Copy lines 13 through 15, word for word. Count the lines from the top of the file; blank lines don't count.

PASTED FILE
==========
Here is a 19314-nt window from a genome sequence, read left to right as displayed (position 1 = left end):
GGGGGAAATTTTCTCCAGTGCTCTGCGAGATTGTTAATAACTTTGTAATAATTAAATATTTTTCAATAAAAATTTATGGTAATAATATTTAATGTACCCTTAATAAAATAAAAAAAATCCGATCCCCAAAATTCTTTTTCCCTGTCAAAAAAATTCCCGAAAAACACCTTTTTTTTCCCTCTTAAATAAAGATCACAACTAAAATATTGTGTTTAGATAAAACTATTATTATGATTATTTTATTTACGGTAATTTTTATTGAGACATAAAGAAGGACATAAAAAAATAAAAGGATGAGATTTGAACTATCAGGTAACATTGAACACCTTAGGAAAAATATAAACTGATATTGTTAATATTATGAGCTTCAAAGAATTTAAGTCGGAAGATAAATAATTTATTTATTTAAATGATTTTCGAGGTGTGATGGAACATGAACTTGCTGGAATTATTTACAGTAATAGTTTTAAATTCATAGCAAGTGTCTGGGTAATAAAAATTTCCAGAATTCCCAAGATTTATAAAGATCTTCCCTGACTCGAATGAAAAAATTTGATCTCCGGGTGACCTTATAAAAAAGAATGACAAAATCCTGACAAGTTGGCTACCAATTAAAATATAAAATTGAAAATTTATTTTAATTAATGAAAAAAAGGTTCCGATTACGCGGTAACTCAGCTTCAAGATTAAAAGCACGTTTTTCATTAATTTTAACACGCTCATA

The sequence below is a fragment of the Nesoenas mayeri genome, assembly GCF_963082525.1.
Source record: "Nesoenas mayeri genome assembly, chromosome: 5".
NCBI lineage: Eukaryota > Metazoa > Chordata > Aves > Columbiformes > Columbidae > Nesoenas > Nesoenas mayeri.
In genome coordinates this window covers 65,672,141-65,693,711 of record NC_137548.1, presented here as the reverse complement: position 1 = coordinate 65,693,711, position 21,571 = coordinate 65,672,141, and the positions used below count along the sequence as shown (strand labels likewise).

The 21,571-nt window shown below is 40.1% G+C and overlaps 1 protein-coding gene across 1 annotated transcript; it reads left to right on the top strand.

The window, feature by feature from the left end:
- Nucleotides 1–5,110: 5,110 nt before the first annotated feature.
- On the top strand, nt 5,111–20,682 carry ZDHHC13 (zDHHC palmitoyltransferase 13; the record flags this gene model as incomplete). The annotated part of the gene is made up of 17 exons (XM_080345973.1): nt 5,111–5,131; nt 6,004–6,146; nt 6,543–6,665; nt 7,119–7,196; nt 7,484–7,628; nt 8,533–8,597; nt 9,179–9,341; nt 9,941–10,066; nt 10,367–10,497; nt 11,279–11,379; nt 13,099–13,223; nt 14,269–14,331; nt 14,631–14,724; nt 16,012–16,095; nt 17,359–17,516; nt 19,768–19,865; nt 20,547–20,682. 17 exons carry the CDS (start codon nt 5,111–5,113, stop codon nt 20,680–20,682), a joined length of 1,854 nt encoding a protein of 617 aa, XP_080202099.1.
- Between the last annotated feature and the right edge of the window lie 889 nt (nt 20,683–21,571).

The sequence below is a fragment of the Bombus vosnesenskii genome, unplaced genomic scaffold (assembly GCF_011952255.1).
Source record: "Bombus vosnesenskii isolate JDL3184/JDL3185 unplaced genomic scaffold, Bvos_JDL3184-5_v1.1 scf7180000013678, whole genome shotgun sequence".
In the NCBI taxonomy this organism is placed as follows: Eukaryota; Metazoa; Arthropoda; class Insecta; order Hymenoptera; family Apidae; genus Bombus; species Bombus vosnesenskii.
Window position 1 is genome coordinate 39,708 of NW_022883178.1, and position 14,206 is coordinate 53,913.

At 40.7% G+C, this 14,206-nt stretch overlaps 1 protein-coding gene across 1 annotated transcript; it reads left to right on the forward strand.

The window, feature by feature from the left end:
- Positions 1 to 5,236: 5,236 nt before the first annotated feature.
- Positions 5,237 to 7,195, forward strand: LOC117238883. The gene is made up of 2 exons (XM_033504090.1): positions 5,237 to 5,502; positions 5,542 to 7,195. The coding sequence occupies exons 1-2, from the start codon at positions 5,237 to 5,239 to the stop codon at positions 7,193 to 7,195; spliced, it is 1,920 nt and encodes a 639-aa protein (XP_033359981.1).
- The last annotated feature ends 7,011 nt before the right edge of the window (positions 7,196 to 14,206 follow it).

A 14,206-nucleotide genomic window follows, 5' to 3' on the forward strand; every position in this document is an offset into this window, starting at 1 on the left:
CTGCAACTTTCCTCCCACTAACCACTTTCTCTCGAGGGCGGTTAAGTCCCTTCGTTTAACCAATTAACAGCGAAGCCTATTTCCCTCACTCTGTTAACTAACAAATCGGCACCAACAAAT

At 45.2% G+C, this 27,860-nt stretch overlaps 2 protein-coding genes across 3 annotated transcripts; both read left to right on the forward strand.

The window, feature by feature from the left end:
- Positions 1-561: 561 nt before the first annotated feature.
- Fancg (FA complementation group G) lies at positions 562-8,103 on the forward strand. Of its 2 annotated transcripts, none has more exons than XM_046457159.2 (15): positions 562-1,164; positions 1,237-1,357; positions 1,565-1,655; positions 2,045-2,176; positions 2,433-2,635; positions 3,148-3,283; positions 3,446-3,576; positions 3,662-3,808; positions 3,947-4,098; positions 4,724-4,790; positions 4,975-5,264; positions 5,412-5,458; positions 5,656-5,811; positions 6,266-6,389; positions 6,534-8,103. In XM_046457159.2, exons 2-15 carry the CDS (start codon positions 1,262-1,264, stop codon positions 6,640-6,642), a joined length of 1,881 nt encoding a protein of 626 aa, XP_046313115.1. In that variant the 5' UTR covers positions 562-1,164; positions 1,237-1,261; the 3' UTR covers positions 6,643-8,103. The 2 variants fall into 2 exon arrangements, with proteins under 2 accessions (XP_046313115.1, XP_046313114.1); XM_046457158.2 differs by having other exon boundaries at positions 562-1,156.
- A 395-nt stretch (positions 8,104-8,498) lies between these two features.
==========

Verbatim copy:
Source record: "Bombus vosnesenskii isolate JDL3184/JDL3185 unplaced genomic scaffold, Bvos_JDL3184-5_v1.1 scf7180000013678, whole genome shotgun sequence".
In the NCBI taxonomy this organism is placed as follows: Eukaryota; Metazoa; Arthropoda; class Insecta; order Hymenoptera; family Apidae; genus Bombus; species Bombus vosnesenskii.
Window position 1 is genome coordinate 39,708 of NW_022883178.1, and position 14,206 is coordinate 53,913.